It’s amazing how quickly I had forgotten most of this stuff. I used a parenting book that I had read when my son was born for some of the information that I used on the labels. I attached these labels to each baby product using ribbon and placed them neatly in a basket. I also purchased clear shrink wrap to place the basket inside. I found both the basket and the shrink wrap at Hobby Lobby, but you can find these items at any craft store.

Here’s a closer look at the products and the finished basket! Happy Baby Showering!

Finished Product!

Finished Product!

5 Things that I Wish I Had Known Before Becoming a Parent

A few weeks ago, a friend suggested that I write a post sharing “what I wish I had known” before becoming a parent for all those people who read my blog that might not yet have children. It sounded like an awesome idea, but I have to admit that I struggled with it. In a nut shell, here’s what I wish I had known: EVERYTHING. Parenting is a seriously overwhelming undertaking and it’s hard to pinpoint exactly what information would have helped. However, there are a few things that I wish I had better understood and here’s my attempt at trying to share that with you.

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1.) Parenting is Mentally Exhausting: It’s common knowledge that parenting is physically exhausting. I won’t even bother boring you with the lengthy details. Waking up with a newborn is the most tiring task you will ever endure. If you are as lucky as I am, then the exhaustion will continue right on into toddlerhood. I’ve had a few parents that tell me that their toddler sleeps until 10, and honestly, I want to punch them in the face. Unfortunately, my kid is an early riser. 6:00am is now considered sleeping late in our household. But just like everything else that comes along with parenting, you get used to the exhaustion. Your body adjusts. Being tired is just the norm.

But what I was really unprepared for is the mental exhaustion. Having a newborn requires being on high alert at all times. You are constantly checking on your child. You analyze every facial expression, every odd movement, even the color of their poop. When you finally get them to sleep, you’ll spend your time glued to the monitor, making sure you can hear them breathe. I thought this mental exhaustion would pass, but then my child became capable of moving and I was constantly chasing him and childproofing things and making sure he didn’t fall down the stairs or smash into the coffee table. Once he became more stable, I again thought this stage would pass, but then he learned to talk and he wants to converse with me about everything under the sun and ask me 4000 questions for the entirety of the day. Here I am, at this very moment, thinking AGAIN that the mental exhaustion will pass, but then I know at some point soon he’ll be in elementary school and I’ll spend my mental capacity organizing his sports schedule and forcing him to complete his homework every night. It’s probably safe to say that I will be mentally exhausted for a very long time. At least until he’s married, I’m sure.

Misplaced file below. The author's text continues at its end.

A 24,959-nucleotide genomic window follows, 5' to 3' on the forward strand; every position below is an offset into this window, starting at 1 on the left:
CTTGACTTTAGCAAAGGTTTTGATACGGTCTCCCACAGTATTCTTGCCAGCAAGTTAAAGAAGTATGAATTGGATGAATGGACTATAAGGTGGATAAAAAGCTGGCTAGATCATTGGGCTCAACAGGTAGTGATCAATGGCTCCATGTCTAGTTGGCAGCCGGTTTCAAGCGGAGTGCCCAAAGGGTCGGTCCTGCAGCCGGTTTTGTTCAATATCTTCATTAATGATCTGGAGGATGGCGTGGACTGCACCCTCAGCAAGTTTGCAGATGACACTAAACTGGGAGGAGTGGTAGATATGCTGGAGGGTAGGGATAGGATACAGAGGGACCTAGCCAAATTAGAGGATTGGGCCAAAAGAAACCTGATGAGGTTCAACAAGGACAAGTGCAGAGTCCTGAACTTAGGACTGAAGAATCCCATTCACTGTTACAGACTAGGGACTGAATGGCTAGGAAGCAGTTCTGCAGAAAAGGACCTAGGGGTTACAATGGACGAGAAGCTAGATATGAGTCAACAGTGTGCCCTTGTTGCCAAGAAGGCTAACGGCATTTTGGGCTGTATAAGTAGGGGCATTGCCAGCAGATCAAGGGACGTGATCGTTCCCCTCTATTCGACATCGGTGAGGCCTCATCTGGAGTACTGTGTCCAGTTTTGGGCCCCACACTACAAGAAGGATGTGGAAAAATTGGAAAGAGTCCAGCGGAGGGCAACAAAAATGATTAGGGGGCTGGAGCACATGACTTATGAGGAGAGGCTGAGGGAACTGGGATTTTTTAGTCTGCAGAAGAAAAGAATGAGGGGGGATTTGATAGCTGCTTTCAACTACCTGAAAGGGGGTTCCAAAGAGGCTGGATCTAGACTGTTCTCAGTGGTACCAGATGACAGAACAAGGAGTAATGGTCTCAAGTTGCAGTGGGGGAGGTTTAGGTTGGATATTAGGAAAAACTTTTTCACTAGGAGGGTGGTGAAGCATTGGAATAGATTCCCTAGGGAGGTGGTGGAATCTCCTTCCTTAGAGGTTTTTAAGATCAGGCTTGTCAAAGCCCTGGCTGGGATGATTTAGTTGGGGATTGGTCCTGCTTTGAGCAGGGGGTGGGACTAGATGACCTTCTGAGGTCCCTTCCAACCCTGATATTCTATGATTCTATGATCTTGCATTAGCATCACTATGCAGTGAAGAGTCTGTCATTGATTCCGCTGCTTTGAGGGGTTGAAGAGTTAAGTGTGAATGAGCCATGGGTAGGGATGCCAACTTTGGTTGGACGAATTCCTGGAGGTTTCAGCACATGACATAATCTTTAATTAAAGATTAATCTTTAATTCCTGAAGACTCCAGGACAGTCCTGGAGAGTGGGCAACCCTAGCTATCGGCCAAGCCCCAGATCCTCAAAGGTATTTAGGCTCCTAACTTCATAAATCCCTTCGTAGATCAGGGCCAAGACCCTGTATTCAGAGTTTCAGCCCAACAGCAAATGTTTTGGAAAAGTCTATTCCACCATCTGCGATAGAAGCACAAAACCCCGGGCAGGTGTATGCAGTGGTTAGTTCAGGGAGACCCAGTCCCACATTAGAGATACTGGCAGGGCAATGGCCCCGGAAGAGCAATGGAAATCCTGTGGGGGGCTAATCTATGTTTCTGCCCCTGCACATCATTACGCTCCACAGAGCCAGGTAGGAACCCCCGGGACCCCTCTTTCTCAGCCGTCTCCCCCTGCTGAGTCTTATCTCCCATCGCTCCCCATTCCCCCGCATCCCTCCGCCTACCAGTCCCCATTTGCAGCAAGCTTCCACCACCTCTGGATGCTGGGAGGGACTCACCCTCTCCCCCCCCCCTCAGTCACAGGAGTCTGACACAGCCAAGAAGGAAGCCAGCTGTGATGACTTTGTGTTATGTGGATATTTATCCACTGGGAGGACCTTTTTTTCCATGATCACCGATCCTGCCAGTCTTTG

2.) You Will Have No Idea What to Expect:  There’s really no efficient way to prepare for parenthood. And no, having a puppy is not at all like having a child. As a dog lover and owner, there’s a chance I uttered that phrase before I became a parent. It is true; a puppy may require you to get up now and again at night to let it outside to pee. However, a puppy won’t latch itself to your breast and suck the life out of you for 45 minutes at least three times a night. Additionally, you can’t just open the back door and let your newborn out into the yard to take a shit and then conveniently lock him in a crate while you head out to run a few quick errands.

You can enroll for all kinds of classes about how to care for a newborn, but that doesn’t entirely guarantee that you won’t put the diaper on backwards during the first mid-night change in the hospital. You can read 14 different breastfeeding books, but that doesn’t ensure that you will be able to breastfeed successfully for the minimum of 12 months, as recommended by the American Academy of Pediatrics. And you know what? That’s totally fine. Parenting is a learn-as-you-go kind of undertaking. And as unprepared as you feel, don’t worry. You’ll figure it out.

Similarly, I can’t say that having one child has prepared me in how the hell to handle having another one. I’m guessing that the transition from one child to two will be just as insane (if not more so) as welcoming the first child into our family. But like I said, I’m sure I have no fucking clue as to what it will really be like until we get there.

Come to think of it, it’s probably a good thing that we go into parenthood without really understanding what is about to go down. Otherwise, we might just be smart enough not to have children at all.

3.) Parenting Doesn’t Change You: When you hit a milestone birthday, like 21, 30, or 40, people always ask things like, “So how does it feel?” or “Do you feel older?” And the answer is this: “No, dumbass. I feel the exact same way that I felt yesterday.”